• 5. 5 Challenge: Real-Life Applications  Total of 434 publications on SSPNet  10% include term “real(-)time” and are related to detection  Only 2 % address multi-modal detection  Social Signal Processing in the Wild 90% 3% 2% 2% 1%0%2% face (15) gesture (9) speech (9) interaction (8) physiological (2) multimodal (13) Meta Analysis by J. Wagner
  • 6. 6 Organization of the Talk  Analysis of Emotional and Social Signals  Generation of Expressive Behaviors in Virtual Agents and Robots  Applications of Socially Signal Processing and Embodied Agents  Socially sensitive Robots  Training of Presentation Skills in • Job Interviews • Public Speaking  Providing Information on Social Context to Blind People
  • 7. 7 Challenge: Noisy and Corrupted Data  We only rely on previously seen data.  We have to deal with noisy and corrupted data. ? now time noise missing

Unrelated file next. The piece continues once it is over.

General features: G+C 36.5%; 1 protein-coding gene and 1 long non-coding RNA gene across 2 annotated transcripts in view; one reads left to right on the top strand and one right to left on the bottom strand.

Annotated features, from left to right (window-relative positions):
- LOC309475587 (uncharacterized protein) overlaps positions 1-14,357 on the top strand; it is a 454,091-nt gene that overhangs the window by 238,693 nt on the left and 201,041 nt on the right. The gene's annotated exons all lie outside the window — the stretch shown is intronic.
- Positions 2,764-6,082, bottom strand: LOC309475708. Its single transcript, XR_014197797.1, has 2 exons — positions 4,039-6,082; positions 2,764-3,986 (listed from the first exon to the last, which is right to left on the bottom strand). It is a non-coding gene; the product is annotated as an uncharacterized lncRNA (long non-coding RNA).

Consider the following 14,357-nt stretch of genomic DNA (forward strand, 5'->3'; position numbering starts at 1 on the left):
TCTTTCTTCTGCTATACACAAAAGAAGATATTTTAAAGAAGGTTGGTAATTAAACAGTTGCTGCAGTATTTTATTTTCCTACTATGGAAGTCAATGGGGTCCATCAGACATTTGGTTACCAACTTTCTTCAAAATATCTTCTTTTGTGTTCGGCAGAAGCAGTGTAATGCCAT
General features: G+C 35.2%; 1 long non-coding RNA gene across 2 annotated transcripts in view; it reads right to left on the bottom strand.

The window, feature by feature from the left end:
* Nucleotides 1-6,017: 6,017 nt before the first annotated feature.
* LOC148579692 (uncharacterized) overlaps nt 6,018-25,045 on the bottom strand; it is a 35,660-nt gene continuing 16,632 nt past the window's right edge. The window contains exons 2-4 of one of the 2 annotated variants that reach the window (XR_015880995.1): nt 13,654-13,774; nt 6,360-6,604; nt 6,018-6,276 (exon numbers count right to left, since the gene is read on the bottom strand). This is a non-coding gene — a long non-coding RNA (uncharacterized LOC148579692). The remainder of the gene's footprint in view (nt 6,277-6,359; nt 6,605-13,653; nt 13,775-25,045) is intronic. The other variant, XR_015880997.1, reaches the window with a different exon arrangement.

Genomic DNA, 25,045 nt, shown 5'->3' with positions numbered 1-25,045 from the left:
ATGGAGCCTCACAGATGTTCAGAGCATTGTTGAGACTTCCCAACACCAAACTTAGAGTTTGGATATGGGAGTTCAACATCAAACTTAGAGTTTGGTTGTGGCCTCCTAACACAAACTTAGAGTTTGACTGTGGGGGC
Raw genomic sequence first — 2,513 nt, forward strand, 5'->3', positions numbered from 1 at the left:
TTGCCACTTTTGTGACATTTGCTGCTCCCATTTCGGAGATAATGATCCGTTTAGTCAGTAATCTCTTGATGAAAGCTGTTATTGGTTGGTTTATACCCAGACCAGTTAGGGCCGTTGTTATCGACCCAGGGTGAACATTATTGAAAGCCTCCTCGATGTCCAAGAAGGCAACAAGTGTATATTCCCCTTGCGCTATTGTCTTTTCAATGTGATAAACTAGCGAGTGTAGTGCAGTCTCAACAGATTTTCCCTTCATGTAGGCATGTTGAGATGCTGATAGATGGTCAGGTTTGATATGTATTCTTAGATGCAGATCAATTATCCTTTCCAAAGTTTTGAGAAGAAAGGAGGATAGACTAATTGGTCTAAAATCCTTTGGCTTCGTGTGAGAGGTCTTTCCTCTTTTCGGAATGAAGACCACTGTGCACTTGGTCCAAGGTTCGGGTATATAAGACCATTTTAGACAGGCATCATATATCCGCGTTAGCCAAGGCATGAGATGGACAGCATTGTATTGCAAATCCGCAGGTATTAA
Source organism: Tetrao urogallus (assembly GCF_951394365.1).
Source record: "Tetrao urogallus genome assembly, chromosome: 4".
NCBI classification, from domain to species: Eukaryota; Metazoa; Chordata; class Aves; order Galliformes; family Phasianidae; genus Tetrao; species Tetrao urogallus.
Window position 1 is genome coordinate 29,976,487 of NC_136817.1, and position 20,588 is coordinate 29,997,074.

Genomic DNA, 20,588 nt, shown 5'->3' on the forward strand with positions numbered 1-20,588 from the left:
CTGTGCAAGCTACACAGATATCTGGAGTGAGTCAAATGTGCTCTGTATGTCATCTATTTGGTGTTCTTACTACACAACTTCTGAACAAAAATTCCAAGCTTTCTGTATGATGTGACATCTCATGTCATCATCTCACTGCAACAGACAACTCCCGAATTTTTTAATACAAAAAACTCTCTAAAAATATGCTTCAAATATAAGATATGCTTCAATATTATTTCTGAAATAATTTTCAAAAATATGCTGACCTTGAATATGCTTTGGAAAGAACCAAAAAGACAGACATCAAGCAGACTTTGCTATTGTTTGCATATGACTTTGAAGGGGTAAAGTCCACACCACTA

• 8. 8 Challenge: Non-Prototypical Behaviors  Previous research focused on the analysis of prototypical samples in preferably pure form  In daily life, we also observe subtle, blended and suppressed emotions, i.e. non-prototypical emotional displays. Pictures from Ekman and Friesen’s database of emotional faces
  • 9. 9 Accuracy Drops with Naturalness  Systems developed under laboratory conditions often perform poorly in real-world scenarios 100% 80% 70% Accuracy Naturalness Acted Read WOZ
  • 10. 10 Contextualized Analysis  Improvement by context-sensitive analysis  Gender-specific information (Vogt & André 2006)  Success / failure of student in tutoring applications (Conati & McLaren 2009)  Dialogue behavior of virtual agent / robot (Baur et al. 2014)  Learning context using (B)LSTM (Metallinou et al. 2014)